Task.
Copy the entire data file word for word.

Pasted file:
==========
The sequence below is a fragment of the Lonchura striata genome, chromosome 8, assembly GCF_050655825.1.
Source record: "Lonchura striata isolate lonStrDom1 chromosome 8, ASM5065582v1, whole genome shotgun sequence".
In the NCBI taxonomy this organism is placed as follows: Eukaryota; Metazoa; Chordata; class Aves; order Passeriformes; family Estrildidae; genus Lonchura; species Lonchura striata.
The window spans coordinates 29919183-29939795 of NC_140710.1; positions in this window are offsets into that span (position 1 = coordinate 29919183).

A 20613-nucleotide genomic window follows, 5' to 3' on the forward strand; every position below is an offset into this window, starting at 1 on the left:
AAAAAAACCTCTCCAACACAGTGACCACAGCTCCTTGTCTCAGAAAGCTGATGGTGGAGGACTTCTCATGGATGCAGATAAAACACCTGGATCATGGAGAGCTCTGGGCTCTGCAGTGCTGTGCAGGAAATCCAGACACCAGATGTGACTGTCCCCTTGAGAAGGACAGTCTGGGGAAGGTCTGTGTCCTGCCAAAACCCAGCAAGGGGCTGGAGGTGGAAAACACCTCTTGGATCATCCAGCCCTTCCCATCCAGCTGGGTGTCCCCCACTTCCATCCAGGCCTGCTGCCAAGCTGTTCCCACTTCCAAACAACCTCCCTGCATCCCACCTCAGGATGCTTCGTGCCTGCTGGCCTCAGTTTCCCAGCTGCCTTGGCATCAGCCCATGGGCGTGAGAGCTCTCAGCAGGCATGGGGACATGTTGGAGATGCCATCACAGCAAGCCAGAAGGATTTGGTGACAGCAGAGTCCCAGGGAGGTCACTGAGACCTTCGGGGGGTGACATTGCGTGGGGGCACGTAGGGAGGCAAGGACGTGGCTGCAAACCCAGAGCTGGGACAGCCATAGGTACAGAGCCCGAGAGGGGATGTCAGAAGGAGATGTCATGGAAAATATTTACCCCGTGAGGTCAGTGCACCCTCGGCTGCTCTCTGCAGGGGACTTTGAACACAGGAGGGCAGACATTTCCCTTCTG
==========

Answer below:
The sequence below is a fragment of the Lonchura striata genome, chromosome 8, assembly GCF_050655825.1.
Source record: "Lonchura striata isolate lonStrDom1 chromosome 8, ASM5065582v1, whole genome shotgun sequence".
In the NCBI taxonomy this organism is placed as follows: Eukaryota; Metazoa; Chordata; class Aves; order Passeriformes; family Estrildidae; genus Lonchura; species Lonchura striata.
The window spans coordinates 29919183-29939795 of NC_140710.1; positions in this window are offsets into that span (position 1 = coordinate 29919183).

A 20613-nucleotide genomic window follows, 5' to 3' on the forward strand; every position below is an offset into this window, starting at 1 on the left:
AAAAAAACCTCTCCAACACAGTGACCACAGCTCCTTGTCTCAGAAAGCTGATGGTGGAGGACTTCTCATGGATGCAGATAAAACACCTGGATCATGGAGAGCTCTGGGCTCTGCAGTGCTGTGCAGGAAATCCAGACACCAGATGTGACTGTCCCCTTGAGAAGGACAGTCTGGGGAAGGTCTGTGTCCTGCCAAAACCCAGCAAGGGGCTGGAGGTGGAAAACACCTCTTGGATCATCCAGCCCTTCCCATCCAGCTGGGTGTCCCCCACTTCCATCCAGGCCTGCTGCCAAGCTGTTCCCACTTCCAAACAACCTCCCTGCATCCCACCTCAGGATGCTTCGTGCCTGCTGGCCTCAGTTTCCCAGCTGCCTTGGCATCAGCCCATGGGCGTGAGAGCTCTCAGCAGGCATGGGGACATGTTGGAGATGCCATCACAGCAAGCCAGAAGGATTTGGTGACAGCAGAGTCCCAGGGAGGTCACTGAGACCTTCGGGGGGTGACATTGCGTGGGGGCACGTAGGGAGGCAAGGACGTGGCTGCAAACCCAGAGCTGGGACAGCCATAGGTACAGAGCCCGAGAGGGGATGTCAGAAGGAGATGTCATGGAAAATATTTACCCCGTGAGGTCAGTGCACCCTCGGCTGCTCTCTGCAGGGGACTTTGAACACAGGAGGGCAGACATTTCCCTTCTG